Design for accessibility, and beauty.
1. It works but I I don’t like it therefore I won’t use it.
In February 2016, Thinkalize (and after Prodevo) with Ipasvi and Paco, organized at the Fablab of Brescia an hackaton with patients affected by rheumatoid arthritis. The event has been the occasion to test some existing products, and to collect and research ideas around the development of new ones and how to improve existing ones. The products were chosen based on problems raised by the patients themselves: to turn keys, to open bottles or jars and hold cutlery. We have taken note of the observations on how the products work, their comfort and users personal comments.
The real highlight has been the reaction of one patient. Despite she admitted that some of the products were solving some of her daily problems, she openly stated that she has no intention of buying or even use them at home. She thinks that these objects are unsightly and source of embarrassment. For these reasons, the “Turn-Keys”, especially, pinpointed that it’s a tool that is impossible to carry, even in a handbag.
2. Design for the real people. Problem solving is not enough.
It is clear that the focus of the coming projects can’t be solved with mere functionalism but actually functionalism becomes a precondition to address other more important issues such as: understanding the user, how he/she wants to feel, when he/she wants to use the product, what are his/her behaviours etc. In conclusion understand user needs and emotions it’s key to this type of projects.
Thinking of solving a problem without taking in consideration how important is the pleasantness seems to confirm how wrong is the overall design process. An undesirable product, even given, is not used whilst performing the required function.
No one wants a product that “gives you a label” despite its manufacture: industrial, hand crafted, DIY or Opensource. If someone decides to use it is because is forced by his/her disability, or at worst, because they don’t have the economic means for a better choice.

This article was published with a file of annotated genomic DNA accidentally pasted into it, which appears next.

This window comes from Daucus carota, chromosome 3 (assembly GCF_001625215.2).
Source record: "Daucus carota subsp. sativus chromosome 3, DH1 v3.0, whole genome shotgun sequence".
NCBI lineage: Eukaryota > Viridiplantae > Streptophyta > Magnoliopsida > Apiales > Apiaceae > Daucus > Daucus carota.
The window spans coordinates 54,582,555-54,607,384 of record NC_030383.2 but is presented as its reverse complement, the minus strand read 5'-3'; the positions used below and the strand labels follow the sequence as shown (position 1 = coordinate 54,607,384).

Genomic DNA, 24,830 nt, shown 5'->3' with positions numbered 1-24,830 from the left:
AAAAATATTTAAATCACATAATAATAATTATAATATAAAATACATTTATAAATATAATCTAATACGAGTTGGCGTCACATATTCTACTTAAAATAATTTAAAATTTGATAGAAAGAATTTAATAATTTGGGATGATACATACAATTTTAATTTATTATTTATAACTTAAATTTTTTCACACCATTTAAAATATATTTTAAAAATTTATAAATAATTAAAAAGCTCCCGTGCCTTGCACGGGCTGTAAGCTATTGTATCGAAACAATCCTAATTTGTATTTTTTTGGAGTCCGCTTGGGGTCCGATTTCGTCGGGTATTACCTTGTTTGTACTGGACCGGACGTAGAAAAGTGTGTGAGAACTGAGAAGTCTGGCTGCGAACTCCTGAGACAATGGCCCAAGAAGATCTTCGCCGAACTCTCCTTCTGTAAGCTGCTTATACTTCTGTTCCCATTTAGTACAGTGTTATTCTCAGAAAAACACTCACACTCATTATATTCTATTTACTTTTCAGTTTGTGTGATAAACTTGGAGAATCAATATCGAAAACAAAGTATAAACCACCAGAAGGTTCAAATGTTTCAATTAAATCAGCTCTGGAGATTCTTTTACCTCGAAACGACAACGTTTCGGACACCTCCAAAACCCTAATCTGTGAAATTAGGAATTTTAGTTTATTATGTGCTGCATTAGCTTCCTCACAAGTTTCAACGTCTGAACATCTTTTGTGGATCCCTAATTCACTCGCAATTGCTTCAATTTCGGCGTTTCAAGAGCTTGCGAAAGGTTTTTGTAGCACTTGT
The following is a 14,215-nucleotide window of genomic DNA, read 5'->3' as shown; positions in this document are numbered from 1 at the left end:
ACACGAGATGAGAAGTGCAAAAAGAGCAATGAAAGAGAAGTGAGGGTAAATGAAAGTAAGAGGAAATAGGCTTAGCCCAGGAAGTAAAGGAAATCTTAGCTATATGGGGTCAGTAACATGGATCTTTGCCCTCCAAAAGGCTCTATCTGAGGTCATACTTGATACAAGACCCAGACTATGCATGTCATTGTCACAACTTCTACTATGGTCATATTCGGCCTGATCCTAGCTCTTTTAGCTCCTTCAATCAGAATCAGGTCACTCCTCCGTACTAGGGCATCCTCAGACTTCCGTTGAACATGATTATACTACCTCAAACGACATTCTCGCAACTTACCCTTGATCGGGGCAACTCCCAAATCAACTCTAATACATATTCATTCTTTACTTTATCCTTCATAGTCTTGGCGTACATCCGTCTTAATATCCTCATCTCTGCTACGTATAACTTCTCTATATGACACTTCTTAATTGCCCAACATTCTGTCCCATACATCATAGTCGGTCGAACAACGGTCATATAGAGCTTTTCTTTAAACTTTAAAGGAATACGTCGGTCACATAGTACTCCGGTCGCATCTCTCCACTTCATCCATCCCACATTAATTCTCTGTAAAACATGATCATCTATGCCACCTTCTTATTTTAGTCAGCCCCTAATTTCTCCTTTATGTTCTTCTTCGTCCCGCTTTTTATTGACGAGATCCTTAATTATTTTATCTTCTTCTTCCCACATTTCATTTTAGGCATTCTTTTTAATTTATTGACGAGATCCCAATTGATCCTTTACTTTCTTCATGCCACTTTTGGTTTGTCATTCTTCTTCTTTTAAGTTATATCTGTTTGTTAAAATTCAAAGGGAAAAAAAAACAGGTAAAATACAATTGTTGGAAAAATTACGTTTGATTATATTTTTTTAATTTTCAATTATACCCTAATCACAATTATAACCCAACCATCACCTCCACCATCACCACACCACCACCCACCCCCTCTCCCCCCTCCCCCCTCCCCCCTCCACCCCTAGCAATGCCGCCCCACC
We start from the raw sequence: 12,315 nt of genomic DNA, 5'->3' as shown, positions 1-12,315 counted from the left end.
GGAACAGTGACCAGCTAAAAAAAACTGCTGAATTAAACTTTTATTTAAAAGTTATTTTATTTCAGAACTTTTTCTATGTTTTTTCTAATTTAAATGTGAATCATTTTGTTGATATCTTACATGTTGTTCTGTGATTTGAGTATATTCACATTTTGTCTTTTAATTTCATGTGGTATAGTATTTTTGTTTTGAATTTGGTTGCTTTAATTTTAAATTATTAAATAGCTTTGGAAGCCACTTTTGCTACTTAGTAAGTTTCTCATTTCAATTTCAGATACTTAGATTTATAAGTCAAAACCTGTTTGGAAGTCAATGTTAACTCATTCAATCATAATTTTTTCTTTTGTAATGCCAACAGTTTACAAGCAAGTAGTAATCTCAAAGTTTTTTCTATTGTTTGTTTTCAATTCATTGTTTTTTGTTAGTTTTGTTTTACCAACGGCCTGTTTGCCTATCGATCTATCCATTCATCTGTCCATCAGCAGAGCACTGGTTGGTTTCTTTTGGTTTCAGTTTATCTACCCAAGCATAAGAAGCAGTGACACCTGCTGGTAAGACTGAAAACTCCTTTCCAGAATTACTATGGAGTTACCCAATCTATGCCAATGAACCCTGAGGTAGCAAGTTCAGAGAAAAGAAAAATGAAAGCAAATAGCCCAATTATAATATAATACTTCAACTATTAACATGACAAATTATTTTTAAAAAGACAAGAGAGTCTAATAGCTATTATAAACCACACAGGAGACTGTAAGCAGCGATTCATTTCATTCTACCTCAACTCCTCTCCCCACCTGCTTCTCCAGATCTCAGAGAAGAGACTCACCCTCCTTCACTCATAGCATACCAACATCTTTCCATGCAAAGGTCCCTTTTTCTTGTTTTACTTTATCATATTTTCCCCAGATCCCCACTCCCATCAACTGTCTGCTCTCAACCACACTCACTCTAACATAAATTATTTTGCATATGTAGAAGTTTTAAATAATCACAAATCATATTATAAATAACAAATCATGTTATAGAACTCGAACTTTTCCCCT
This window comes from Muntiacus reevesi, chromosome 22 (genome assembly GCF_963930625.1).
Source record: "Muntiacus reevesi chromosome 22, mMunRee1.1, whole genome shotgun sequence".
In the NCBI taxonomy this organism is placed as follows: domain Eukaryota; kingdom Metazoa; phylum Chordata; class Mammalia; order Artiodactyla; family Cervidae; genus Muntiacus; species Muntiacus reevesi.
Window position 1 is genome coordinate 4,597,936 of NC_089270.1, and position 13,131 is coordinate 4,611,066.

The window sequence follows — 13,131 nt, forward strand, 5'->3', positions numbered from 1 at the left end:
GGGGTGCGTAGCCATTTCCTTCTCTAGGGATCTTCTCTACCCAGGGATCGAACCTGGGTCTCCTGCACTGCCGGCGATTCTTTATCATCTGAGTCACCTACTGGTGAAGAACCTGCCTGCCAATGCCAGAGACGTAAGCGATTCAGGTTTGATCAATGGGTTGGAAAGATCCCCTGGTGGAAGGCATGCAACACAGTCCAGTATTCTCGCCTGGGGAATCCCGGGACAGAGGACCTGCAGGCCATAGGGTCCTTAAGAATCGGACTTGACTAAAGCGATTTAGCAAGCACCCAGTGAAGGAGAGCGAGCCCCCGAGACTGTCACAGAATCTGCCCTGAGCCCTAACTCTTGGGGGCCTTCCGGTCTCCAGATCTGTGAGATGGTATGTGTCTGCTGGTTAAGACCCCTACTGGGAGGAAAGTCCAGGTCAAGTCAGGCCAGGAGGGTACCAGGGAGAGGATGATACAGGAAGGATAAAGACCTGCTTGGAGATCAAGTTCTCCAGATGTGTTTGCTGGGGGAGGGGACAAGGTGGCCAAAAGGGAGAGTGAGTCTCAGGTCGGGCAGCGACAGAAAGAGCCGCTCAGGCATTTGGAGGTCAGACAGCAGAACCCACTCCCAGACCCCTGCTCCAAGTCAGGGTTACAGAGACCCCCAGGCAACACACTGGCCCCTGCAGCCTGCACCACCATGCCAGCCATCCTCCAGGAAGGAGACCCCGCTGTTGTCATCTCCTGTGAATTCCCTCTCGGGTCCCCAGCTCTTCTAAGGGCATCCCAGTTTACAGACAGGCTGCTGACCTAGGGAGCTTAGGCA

3. A multitude of solutions: research is needed to not reinvent the wheel.
In this field, as in others, research before designing is fundamental, even more when designing for “accessibility” since the number of solutions and tools for temporary or permanently disabled people is huge. The problem is that the information is not as accessible (ironically) as in the classic design.
Many tools have specific names or extremely improbable, the commercial products are classified as B products that find their place in old websites or or worse, still do not have a reference image.
It’s good practice to visit an “aids store center” to learn about all available solutions and do a thorough online research to understand what has already been designed and how the problem has been solved. This process may takes some time.
Today, many projects for accessibility are interpretations, redesign of existing products that allow you to play “spot the difference”.
4. The dignity as unknown unquantifiable.
Once more Design for All, after several decades, it is still the best approach for the design. Unlike other approaches, many born recently, it gives priority to the dignity of persons. “Design for all” pushes constantly toward a more sensitive design thinking which allows a better final result often winner.
In some cases, even, it’s hard to see the inclusive qualities of the project and it becomes part of most common design context. There is then the possibility to turn a solution in a gadget, an accessory into a decorative moment. Is this little?
Although, in reality the unanswered question is: how to quantify dignity?
5. The solution: Design for All + Poetry = Bingo
In 2015 in a lecture about Design for All at the Politecnico of Milan Avril Accolla talked about an exemplary project on how “inclusion” can be developed within a project. The inclined square of the Oslo Opera House: a project that makes people to talk about it and maybe even discuss but the core meaning was elsewhere.
It was just a pretext to express a very effective far-sighted idea, though not new that, “If to the “Project for All” Poetry is added, you did Bingo.”. Even if for the professionals is a phrase taken for granted, the industrial reality takes away the poetry, imposing to the product the obstacle of its unpleasantness and depriving it of its function, understood as the raison d’etre.
6. Design tips
1.Talk and get opinion from different people (see Hackability, it’s a statement).
2. Do a long and thorough research of the products and of existing solutions.
3. Start from the system and change it according to the context and user needs.
4. Design as if you are designing for yourself or for the best client/company.
5. Remember that the human body is a tool and each part can help you.
6. Do not ever try to hide or camouflage the product, sometimes visibility can be an advantage.
7. Remember that disability is variable and customization is important.
8. Use the technology that is more useful.
9. Do user testing with real end users: from them you’ll receive the best insights.
10. If you can, make your project Opensource.